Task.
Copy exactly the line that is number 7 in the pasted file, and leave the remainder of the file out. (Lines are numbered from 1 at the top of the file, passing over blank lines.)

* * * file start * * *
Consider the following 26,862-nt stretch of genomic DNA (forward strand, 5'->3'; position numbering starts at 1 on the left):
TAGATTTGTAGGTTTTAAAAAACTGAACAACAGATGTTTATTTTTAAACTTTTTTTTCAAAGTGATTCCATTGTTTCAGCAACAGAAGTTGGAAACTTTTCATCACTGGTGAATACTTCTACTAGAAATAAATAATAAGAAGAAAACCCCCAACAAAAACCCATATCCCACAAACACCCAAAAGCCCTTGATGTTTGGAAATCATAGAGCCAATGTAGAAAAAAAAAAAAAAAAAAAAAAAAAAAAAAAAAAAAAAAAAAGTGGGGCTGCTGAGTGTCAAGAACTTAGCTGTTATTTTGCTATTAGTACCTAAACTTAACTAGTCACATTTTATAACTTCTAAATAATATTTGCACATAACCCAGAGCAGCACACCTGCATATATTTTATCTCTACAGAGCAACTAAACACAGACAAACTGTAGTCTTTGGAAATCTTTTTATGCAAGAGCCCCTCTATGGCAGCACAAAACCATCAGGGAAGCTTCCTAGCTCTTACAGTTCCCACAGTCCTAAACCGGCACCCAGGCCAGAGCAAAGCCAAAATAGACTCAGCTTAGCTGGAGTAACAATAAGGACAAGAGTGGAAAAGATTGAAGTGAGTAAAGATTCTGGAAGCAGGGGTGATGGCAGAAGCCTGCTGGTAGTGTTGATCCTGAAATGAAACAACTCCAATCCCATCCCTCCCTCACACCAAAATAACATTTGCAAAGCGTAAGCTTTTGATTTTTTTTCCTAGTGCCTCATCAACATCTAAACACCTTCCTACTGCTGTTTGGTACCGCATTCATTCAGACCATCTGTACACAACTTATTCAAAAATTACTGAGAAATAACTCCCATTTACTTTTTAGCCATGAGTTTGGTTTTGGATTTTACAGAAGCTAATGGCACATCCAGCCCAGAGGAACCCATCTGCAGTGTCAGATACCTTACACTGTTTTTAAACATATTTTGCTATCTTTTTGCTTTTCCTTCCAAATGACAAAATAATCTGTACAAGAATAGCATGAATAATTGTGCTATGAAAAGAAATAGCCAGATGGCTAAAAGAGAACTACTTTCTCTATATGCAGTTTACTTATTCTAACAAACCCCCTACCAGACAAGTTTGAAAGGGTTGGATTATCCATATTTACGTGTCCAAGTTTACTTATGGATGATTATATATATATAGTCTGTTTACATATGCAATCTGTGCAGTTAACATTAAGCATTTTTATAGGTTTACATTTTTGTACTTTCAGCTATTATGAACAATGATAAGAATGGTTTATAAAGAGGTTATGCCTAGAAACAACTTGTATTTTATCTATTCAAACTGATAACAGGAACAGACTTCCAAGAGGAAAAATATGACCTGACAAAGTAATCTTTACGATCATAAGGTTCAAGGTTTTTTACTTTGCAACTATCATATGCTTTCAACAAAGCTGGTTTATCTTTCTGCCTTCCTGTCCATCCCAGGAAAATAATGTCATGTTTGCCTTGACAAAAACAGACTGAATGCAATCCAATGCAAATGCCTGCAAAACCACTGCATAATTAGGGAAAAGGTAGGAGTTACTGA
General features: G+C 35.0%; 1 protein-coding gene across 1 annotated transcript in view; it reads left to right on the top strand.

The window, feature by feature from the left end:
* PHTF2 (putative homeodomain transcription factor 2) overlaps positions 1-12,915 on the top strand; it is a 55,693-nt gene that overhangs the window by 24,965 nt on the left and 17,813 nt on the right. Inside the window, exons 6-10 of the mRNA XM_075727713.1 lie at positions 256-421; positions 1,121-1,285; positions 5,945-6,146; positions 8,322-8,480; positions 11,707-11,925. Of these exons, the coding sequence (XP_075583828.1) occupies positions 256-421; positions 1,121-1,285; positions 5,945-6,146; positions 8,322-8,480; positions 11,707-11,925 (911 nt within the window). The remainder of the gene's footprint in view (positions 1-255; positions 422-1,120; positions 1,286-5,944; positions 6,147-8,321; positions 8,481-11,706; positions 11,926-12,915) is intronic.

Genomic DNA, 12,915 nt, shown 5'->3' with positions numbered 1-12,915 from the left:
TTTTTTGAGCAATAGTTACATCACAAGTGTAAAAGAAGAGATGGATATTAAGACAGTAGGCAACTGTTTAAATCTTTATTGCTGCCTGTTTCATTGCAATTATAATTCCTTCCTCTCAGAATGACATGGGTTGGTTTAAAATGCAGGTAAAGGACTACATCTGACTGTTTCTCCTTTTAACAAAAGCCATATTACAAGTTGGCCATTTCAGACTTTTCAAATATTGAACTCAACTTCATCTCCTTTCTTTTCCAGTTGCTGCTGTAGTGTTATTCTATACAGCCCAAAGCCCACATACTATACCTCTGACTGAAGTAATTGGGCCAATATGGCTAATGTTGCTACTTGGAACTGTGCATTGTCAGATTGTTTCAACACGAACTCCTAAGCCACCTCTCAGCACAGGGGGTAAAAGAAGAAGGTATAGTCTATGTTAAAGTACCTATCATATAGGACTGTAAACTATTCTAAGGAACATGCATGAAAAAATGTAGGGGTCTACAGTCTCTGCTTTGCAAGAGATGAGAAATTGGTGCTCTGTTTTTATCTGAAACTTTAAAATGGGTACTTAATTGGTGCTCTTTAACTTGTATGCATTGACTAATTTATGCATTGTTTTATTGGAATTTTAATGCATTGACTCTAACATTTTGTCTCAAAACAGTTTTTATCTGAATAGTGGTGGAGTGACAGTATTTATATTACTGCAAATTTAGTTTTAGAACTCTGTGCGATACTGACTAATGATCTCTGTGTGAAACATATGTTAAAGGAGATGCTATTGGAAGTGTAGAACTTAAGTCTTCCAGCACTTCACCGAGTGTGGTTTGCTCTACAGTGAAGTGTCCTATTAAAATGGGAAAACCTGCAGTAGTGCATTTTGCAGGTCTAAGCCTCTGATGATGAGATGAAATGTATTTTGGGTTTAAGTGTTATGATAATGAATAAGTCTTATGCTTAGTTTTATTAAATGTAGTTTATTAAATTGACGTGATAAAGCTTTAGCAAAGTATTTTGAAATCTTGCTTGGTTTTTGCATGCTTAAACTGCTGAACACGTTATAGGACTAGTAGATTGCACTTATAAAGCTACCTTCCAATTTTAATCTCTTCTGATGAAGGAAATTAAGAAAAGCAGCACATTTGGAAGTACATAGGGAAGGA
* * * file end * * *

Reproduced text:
TTTTTTGAGCAATAGTTACATCACAAGTGTAAAAGAAGAGATGGATATTAAGACAGTAGGCAACTGTTTAAATCTTTATTGCTGCCTGTTTCATTGCAATTATAATTCCTTCCTCTCAGAATGACATGGGTTGGTTTAAAATGCAGGTAAAGGACTACATCTGACTGTTTCTCCTTTTAACAAAAGCCATATTACAAGTTGGCCATTTCAGACTTTTCAAATATTGAACTCAACTTCATCTCCTTTCTTTTCCAGTTGCTGCTGTAGTGTTATTCTATACAGCCCAAAGCCCACATACTATACCTCTGACTGAAGTAATTGGGCCAATATGGCTAATGTTGCTACTTGGAACTGTGCATTGTCAGATTGTTTCAACACGAACTCCTAAGCCACCTCTCAGCACAGGGGGTAAAAGAAGAAGGTATAGTCTATGTTAAAGTACCTATCATATAGGACTGTAAACTATTCTAAGGAACATGCATGAAAAAATGTAGGGGTCTACAGTCTCTGCTTTGCAAGAGATGAGAAATTGGTGCTCTGTTTTTATCTGAAACTTTAAAATGGGTACTTAATTGGTGCTCTTTAACTTGTATGCATTGACTAATTTATGCATTGTTTTATTGGAATTTTAATGCATTGACTCTAACATTTTGTCTCAAAACAGTTTTTATCTGAATAGTGGTGGAGTGACAGTATTTATATTACTGCAAATTTAGTTTTAGAACTCTGTGCGATACTGACTAATGATCTCTGTGTGAAACATATGTTAAAGGAGATGCTATTGGAAGTGTAGAACTTAAGTCTTCCAGCACTTCACCGAGTGTGGTTTGCTCTACAGTGAAGTGTCCTATTAAAATGGGAAAACCTGCAGTAGTGCATTTTGCAGGTCTAAGCCTCTGATGATGAGATGAAATGTATTTTGGGTTTAAGTGTTATGATAATGAATAAGTCTTATGCTTAGTTTTATTAAATGTAGTTTATTAAATTGACGTGATAAAGCTTTAGCAAAGTATTTTGAAATCTTGCTTGGTTTTTGCATGCTTAAACTGCTGAACACGTTATAGGACTAGTAGATTGCACTTATAAAGCTACCTTCCAATTTTAATCTCTTCTGATGAAGGAAATTAAGAAAAGCAGCACATTTGGAAGTACATAGGGAAGGA